Complete College America, a nonprofit that develops strategies and policy to boost college completion rates, announced last month it wants to build a national network of higher education institutions offering students more online options. In an interview with EdScoop, one of the organization’s leaders told EdScoop the group could allow institutions to realize some of their longstanding ambitions when it comes to digital learning.
CCA announced a partnership with the online course-sharing platform Acadeum on Sept. 30 to build out the consortium, offering the thousand-plus colleges and universities within its 47 member states and networks a chance to join. Nia Haydel, the nonprofit’s vice president for alliance engagement and institutional transformation, said online-course sharing is a complement to the strategies that the group advises for colleges and universities looking to improve student success. (These include mapping out student degree pathways, ensuring students can earn 15 credits a semester and offering math classes that complement a student’s major, instead of a set math curriculum.)
“Digital learning is an area that has not always been able to be moved forward at some of these institutions, not because of lack of desire, but because of lack of resources to create the infrastructure to support this type of learning and just not having the capacity for it,” Haydel said. “This partnership is really exciting for us because it allows us to make accessible something that the institutions want to do but oftentimes have not been able to provide.”
CCA also often works with many minority-serving institutions that could benefit from the network, Haydel said. CCA recently received a $1 million grant from the Lumina Foundation to improve college completion rates at predominantly Black and historically Black community colleges.
Acadeum co-founder Josh Pierce said when CCA and Acadeum started working together, the two organizations aligned on their purpose for using the platform — that course sharing isn’t “collaboration for collaboration’s sake,” but is intentionally designed to meet student needs.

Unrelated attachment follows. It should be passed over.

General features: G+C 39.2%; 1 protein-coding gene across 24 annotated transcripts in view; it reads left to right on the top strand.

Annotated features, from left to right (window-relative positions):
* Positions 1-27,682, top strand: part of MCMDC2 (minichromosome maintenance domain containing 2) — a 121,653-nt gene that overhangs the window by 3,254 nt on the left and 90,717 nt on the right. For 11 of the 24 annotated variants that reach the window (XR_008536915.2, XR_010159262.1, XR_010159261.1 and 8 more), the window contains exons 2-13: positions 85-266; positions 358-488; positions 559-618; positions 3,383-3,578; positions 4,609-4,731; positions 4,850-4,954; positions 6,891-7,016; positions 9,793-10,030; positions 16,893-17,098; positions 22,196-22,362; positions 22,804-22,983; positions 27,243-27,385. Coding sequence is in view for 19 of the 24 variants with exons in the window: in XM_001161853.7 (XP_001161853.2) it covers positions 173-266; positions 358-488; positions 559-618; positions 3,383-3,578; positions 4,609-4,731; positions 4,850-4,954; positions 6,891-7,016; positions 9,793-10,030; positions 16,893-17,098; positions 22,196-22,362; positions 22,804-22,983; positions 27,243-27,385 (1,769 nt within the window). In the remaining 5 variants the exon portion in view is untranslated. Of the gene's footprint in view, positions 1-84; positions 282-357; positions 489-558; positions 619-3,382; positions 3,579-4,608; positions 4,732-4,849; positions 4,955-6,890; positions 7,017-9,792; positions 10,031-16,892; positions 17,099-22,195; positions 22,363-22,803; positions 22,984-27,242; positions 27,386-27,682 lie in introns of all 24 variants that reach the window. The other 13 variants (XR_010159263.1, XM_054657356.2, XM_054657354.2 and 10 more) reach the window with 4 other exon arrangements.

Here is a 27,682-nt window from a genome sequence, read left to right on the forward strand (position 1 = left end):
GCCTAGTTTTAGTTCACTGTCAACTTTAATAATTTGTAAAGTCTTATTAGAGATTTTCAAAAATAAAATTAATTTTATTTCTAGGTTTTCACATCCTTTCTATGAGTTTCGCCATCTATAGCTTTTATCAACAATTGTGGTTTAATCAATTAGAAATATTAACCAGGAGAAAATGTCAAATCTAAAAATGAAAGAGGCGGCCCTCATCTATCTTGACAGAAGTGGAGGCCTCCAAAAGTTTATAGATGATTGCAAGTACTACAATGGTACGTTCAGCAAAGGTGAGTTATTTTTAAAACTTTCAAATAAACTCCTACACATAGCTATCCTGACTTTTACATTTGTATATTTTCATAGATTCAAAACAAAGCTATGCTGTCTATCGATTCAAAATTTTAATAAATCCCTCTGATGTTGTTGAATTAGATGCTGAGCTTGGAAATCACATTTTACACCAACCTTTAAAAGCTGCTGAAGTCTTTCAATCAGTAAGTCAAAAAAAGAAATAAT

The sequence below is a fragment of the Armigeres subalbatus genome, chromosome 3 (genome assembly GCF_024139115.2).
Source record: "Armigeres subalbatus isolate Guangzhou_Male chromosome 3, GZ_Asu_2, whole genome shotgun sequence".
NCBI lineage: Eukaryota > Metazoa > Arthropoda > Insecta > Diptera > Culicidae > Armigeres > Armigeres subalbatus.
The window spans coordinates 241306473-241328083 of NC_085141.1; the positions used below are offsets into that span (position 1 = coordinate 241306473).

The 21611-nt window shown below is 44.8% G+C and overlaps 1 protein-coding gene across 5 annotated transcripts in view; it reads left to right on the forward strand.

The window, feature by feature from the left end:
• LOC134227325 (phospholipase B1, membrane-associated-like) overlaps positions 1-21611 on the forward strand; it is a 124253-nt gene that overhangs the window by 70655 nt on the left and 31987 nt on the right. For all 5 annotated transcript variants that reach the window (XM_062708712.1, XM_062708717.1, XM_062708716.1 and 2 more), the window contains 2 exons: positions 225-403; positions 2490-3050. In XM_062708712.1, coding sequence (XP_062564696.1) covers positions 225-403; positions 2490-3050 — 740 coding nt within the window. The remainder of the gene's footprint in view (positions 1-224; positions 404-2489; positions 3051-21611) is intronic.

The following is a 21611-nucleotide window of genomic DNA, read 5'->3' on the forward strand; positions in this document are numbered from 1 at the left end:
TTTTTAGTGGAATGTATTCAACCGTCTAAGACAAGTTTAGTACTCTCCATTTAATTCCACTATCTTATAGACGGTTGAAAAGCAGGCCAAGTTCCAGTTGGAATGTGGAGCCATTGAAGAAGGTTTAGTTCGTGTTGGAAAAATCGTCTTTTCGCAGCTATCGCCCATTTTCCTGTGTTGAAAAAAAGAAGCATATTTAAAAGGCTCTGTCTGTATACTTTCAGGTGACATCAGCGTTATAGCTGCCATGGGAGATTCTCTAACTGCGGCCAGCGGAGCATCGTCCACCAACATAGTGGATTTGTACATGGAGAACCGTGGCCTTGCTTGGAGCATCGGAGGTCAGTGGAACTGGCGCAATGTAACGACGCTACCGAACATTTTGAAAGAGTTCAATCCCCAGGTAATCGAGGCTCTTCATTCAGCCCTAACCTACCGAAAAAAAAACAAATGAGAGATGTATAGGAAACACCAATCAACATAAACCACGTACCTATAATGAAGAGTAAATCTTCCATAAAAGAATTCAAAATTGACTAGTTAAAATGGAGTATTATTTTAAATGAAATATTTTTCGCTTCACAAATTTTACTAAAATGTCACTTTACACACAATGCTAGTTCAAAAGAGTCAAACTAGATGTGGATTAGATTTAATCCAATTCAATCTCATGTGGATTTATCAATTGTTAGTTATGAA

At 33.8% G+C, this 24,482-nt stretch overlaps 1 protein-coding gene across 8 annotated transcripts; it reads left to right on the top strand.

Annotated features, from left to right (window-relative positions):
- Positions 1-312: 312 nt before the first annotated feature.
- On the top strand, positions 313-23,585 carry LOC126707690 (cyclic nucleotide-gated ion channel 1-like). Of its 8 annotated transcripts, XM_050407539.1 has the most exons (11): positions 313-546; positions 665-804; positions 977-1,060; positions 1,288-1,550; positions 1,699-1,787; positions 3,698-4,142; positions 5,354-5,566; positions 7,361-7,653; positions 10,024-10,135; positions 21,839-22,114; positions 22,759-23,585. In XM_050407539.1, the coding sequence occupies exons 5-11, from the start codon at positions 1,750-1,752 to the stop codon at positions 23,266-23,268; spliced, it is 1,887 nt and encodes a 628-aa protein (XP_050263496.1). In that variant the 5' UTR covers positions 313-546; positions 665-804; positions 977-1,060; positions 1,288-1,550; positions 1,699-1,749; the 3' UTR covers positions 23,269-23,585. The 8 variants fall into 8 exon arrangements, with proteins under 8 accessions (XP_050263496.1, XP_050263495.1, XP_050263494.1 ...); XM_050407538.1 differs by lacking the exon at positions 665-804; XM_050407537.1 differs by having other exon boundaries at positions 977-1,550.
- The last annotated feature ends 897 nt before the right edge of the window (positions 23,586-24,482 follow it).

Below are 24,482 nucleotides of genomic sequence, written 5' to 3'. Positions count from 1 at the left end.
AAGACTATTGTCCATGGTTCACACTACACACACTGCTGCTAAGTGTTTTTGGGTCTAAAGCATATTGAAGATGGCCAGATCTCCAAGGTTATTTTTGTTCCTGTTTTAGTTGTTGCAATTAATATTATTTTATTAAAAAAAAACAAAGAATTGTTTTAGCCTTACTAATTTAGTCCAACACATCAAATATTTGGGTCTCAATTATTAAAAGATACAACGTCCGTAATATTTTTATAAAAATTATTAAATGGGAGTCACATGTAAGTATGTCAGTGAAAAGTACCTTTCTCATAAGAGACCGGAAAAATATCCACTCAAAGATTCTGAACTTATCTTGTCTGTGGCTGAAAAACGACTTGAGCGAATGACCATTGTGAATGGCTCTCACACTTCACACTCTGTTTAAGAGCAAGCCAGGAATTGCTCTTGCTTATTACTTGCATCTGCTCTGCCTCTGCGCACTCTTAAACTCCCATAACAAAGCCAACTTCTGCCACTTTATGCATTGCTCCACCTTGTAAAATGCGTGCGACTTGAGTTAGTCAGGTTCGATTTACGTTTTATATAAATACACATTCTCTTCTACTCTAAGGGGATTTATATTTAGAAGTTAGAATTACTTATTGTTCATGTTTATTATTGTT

“You’ve actually got the chance to help students who are struggling in a local course, but that’s the only version that’s offered,” Pierce said. “Or [students] who need [a class] now for that progress on other things, but that school can only run it one time, a term or even every other year. That’s where having access to high-quality, but very accessible online courses can drastically expand what schools do.”
Institutions pay a fee to access Acadeum courses, and colleges posting courses pay administrative costs, but there are discounts for joining the CCA network. Students pay tuition to take the courses offered through Acadeum. As part of the CCA consortium, member institutions sign a “consortium agreement” outlining the terms for financial aid, tuition and how grades are posted and transfer.
Acadeum hosts about 325 networks for sharing courses, which are usually tiny and specialized, unlike the CCA’s planned consortium, Pierce said. Other consortiums include members of the Council of Independent Colleges, a network for private institutions, and the Higher Education Course Recovery Consortium, launched in 2020 to help institutions that didn’t have the infrastructure to immediately offer online courses during the coronavirus pandemic. Other institutions have developed their own digital tools for making in-person and digital course transfer easier, like Arizona State University’s course-mapping tool.